Originally written "Basket Ball", the game consisted of just 13 rules as first established by Naismith in 1891. Today, only two of the original 13 rules apply to the game as written. In late 2010, the rules were auctioned for just over $4.3 million and fittingly, are now on permanent display at Allen Fieldhouse on campus at Kansas University. Why is this fitting? Naismith was the first basketball coach in Kansas history and lasted in his position for nine years only to later become the school's Athletic Director for 23 years. He now holds Emeritus status within the university.
Traveling - Occurs when a player, after having established a pivot foot, relocates the pivot foot. Therefore, a player is legal to lift their pivot foot but must pass or shoot prior to their pivot foot returning the floor. If they slide their pivot foot, this also results in traveling as the foot has now been relocated to a different position on the court.
Reaching - This is not a foul and is not located in the rule book. It is a common reference to say, "they're reaching". However, the act of reaching is not illegal unless contact occurs which then results in either a hand check, push, hold, or other action that is determined to be a foul.
Over the back - This is also not a foul and is not located in the rule book. It is a common reference to say, "over the back" for a foul in which a player gets a rebound by coming through the back of another player. However, for it be a foul, there must be displacement which results in a push or other foul. Merely, going over the back does not mean a foul has occured if there is no contact or displacement.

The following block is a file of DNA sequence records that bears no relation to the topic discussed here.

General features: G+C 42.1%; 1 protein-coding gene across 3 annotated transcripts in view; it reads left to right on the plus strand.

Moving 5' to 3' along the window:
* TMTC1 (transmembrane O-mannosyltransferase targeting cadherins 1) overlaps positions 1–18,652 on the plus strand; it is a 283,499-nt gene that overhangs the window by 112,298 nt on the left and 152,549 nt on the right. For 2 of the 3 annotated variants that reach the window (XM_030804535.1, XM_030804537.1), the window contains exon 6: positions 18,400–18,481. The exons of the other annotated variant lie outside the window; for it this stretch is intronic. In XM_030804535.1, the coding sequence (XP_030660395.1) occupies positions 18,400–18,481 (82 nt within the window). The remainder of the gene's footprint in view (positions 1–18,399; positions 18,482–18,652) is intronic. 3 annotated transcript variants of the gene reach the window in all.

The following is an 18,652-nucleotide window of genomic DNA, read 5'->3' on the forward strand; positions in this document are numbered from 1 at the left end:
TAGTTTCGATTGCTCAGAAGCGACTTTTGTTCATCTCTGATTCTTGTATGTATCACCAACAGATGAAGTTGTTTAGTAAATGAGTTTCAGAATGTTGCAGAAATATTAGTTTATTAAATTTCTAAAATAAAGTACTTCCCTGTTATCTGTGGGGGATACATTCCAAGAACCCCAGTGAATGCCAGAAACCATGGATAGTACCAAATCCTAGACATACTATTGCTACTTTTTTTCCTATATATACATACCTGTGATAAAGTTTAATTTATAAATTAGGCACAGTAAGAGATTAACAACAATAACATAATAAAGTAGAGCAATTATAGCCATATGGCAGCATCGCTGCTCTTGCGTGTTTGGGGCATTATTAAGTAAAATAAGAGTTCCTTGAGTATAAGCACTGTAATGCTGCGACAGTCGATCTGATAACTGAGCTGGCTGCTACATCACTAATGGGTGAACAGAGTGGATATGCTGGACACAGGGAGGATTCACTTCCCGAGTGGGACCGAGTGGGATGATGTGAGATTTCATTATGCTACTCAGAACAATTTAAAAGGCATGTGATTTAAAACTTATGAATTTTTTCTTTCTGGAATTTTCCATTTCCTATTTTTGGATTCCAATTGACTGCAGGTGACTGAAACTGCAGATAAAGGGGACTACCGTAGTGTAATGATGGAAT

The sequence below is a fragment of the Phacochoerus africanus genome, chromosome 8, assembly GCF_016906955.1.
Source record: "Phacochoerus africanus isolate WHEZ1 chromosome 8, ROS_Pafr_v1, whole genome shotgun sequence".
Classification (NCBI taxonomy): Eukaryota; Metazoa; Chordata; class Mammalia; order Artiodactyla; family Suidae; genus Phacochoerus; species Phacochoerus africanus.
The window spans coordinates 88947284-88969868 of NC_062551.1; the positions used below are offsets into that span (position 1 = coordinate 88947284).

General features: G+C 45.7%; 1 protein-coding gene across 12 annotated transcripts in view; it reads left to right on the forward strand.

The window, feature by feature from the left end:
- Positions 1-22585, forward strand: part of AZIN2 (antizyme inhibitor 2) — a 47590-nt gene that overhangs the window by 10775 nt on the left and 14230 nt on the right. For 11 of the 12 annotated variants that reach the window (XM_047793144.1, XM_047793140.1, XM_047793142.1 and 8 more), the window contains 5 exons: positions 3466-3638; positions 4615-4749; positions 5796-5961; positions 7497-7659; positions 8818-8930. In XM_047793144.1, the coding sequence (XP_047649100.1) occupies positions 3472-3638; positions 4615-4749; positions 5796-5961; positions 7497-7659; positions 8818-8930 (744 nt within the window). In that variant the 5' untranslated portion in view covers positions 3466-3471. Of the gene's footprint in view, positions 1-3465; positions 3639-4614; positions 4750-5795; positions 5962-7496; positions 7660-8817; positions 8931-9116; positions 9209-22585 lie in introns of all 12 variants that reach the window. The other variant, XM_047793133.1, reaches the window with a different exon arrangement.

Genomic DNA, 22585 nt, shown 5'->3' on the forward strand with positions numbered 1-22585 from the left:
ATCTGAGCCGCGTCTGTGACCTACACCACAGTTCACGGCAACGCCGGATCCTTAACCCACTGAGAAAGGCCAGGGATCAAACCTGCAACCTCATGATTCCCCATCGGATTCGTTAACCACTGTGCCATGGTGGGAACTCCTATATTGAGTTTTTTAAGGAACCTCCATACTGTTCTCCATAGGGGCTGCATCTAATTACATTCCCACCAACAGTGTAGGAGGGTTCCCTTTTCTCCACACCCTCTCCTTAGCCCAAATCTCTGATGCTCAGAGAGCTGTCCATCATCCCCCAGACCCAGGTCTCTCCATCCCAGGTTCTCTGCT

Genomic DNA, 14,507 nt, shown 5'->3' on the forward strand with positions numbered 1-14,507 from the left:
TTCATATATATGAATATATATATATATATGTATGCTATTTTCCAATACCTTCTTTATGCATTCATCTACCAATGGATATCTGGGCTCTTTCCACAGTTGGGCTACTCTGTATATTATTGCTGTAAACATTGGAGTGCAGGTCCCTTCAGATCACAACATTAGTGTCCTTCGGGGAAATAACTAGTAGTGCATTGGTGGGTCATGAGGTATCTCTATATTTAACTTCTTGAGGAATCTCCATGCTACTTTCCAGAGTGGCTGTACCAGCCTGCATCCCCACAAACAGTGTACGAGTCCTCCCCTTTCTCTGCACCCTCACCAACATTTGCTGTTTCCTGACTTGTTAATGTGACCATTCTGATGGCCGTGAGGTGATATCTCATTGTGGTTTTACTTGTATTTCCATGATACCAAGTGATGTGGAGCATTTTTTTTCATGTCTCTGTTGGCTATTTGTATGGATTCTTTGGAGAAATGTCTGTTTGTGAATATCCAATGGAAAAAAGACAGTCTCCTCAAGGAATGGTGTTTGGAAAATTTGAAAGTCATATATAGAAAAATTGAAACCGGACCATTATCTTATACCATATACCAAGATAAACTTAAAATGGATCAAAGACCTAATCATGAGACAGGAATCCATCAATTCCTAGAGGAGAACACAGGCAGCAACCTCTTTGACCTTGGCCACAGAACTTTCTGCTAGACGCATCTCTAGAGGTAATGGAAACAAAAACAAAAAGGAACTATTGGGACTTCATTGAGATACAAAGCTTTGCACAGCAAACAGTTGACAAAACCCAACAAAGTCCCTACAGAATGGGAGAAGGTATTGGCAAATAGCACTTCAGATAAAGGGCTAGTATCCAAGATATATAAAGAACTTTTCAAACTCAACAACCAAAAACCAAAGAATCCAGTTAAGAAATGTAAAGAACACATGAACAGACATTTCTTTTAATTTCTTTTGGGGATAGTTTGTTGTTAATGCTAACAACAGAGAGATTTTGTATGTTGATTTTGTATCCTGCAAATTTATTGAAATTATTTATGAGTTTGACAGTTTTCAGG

Goaltending & Basket Interference - These terms are often referenced interchangeably. However, they have significantly different meanings. Goaltending only occurs if contact is made with the ball while it is on it's downward flight and has a chance of going into the basket. Basket intereference has to do with contacting the ball or basket while the ball is on or within the basket, while the ball is within the imaginary cylinder from basket to ceiling with the basket as its base, touching the ball outside the basket while reaching through the basket, or pulling down the basket so that it contacts the ball before returning to its original position. Likewise, there is a common play in which a defender attempts a block shot only to miss the back and slap the backboard causing the basket to rattle and the shot to be missed. In this circumstance, on of two things occurs: either the action is ignored if in the official's judgment the defender was making a legitimate block attempt or a technical foul is assessed for the player slapping the backboard while not making an attempt to play the ball.
Backcourt violations (commonly referred to as "over-and-back") - These plays are commonly misunderstood as fans often view a play in which a player has contacted the frontcourt and continues action into the backcourt as a violation. However, a violation can only occur if a player is the first to touch the ball in the backcourt after it has been in team control in the frontcourt and that player or a teammate last touched or were touched by the ball in the frontcourt before it went to the backcourt and the other team did not gain team control during the interval.
Carry - The common misconception in this circumstance is that a player may dribble as high as they want, permitted the ball does not come to rest and they're hand remains on top of the ball.
3 seconds - Only applies while their is team control in the frontcourt. There is no team control during a shot attempt. Therefore, once a shot has been attempted, a player does not have to leave the restricted area until 2 seconds after their team has again gained control.
At each level of play, the league itself determines the rules by which it plays. This includes; the NBA, international professional leagues, NCAA, and the most applicable in this circumstance is the National Federation of State High School Association which governs all play at the high school and interscholastic levels.